While there isn't a shiny new thing here, the things that I wanted from hanging out in Simon's classroom are packed in here. Simon has a way of sucking every morsel of discovery from the activities he does with his students. It's not easy to pass that information along to another person, but they've done it. So the answer is yes.

How to execute the discovery portion is where most people struggle. How do I take what I am doing with my student and turn it into deep exploration? The book is filled with ways to take the child's work and bring it back later to take a deeper look. This is the practical application of Madeleine Goutard's work. 

For example, there is the 100 Face Challenge. We did that challenge last year and it was fun. The goal is to create a face made from Cuisenaire Rods that adds up to 100. 

We played by counting orange rods as 10 until we reached 100. From there, I played banker and P. was allowed to trade any combination of rods for additional rods but the exchange had to be equivalent. That was a ton of fun and we learned a lot from it: there are a whole bunch of ways to make 100; smaller rods can give you more flexibility, but larger rods are easier to keep track of; ten orange rods are much simpler to work with than 50 red rods and on we went.

The book took this exercise a step further and would be a great extension for older students. Using pencil and paper, how can you record this so that you can make it again tomorrow or show us later? How brilliant is that little question?! Then try multiple ways of recording and in a couple weeks attempt to reconstruct. Did it work? What went wrong? What went right? Is there a more accurate way to record? What other ways could you record? Do you think those ways would work better?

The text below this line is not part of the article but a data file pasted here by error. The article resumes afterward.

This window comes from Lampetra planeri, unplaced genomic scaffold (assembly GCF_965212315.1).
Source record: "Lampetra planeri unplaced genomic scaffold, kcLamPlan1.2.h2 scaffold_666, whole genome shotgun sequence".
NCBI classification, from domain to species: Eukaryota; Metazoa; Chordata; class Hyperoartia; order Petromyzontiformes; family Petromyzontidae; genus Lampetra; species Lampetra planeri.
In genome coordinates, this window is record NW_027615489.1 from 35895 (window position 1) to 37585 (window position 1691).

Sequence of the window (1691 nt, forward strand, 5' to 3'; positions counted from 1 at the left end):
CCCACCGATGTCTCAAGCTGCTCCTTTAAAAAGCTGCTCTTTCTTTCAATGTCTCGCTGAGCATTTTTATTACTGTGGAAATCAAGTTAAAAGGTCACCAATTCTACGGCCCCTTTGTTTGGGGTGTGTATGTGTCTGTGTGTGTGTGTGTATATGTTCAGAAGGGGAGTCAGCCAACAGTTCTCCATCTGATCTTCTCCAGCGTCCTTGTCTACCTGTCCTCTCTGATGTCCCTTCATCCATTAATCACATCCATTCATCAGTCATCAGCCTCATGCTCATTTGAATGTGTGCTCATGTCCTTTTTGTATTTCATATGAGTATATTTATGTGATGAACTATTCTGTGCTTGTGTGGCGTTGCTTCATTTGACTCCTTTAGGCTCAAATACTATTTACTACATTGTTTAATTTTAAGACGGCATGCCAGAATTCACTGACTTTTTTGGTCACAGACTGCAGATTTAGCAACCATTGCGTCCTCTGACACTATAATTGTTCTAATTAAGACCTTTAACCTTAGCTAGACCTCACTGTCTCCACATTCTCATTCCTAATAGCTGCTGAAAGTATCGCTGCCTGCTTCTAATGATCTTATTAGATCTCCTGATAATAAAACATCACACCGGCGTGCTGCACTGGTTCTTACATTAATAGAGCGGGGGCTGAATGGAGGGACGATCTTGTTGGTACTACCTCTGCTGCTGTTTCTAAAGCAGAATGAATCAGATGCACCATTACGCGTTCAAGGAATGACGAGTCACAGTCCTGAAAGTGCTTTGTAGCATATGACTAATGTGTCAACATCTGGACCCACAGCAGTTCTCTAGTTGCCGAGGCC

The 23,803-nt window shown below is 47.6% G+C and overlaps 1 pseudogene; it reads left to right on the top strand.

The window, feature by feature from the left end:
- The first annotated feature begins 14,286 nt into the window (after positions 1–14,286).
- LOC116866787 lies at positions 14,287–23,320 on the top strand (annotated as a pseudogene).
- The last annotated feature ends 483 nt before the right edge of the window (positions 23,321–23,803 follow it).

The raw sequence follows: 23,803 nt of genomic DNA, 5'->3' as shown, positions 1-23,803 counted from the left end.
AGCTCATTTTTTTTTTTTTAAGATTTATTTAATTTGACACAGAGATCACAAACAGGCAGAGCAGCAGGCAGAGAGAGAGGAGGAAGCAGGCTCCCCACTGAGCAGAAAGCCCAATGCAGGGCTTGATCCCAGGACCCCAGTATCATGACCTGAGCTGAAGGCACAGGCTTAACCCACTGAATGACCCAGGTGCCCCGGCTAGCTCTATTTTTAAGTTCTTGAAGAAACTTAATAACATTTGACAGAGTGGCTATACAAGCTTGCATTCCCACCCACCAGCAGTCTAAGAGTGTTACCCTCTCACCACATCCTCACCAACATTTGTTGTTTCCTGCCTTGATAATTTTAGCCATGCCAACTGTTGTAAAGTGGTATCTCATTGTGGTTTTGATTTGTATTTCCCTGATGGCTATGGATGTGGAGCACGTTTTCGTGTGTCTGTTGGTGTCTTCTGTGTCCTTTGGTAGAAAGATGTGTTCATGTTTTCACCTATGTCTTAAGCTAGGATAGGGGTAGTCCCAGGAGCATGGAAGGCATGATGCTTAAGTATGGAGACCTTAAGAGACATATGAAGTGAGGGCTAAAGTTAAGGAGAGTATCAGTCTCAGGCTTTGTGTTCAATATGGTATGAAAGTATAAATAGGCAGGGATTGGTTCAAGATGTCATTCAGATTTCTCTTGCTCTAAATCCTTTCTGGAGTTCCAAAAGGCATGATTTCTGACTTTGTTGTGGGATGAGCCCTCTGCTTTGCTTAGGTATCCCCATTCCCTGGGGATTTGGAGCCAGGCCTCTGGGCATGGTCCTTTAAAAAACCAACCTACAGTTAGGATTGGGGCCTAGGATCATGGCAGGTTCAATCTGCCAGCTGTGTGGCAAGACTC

The book is filled with this kind of thing. If you are working with multiple age children, they make it easy to differentiate the lesson. The hundred face challenge wouldn't be all that fun for a 6th or 7th grader. Figuring out ways to efficiently keep track of the rods and also record the rods so that you can recreate what you did, now we are talking 6th or 7th grade material. 

My Genuine Irritation with Cuisenaire - From Early Years to Adult

My biggest complaint with this book is that the authors give away the punch line - not every time, but enough of the time that I was like "Stop!". I get that people want the solutions to the problems or at least some direction. But part of the joy of homeschooling is that I get to go to school again. I find playing with Cuisenaire Rods a heck of a lot of fun and it is good for my mind. In future editions, it would be nice if solutions were on a different page or in an appendix. I used to hate it when I had to think, now I hate it when someone steals my "Aha!" moments. I want those and I feel cheated when it doesn't happen.

The last issue is probably going to sound petty but it's not. There are a significant number of grammatical errors in the book. I'm not a grammar Nazi, but I do notice when it affects how I understand the material. The book is in sore need of an editor.

All things considered, this is an excellent first edition of this book. I am anxious to see if they will write a 2nd version and add more material.  I know they have ideas for more material. If you want to find their ideas you can find them on twitter. Mike Ollerton @MikeOllerton, Helen Williams @helenjwc, and Simon Gregg @ Simon_Gregg.

Arithmophobia No More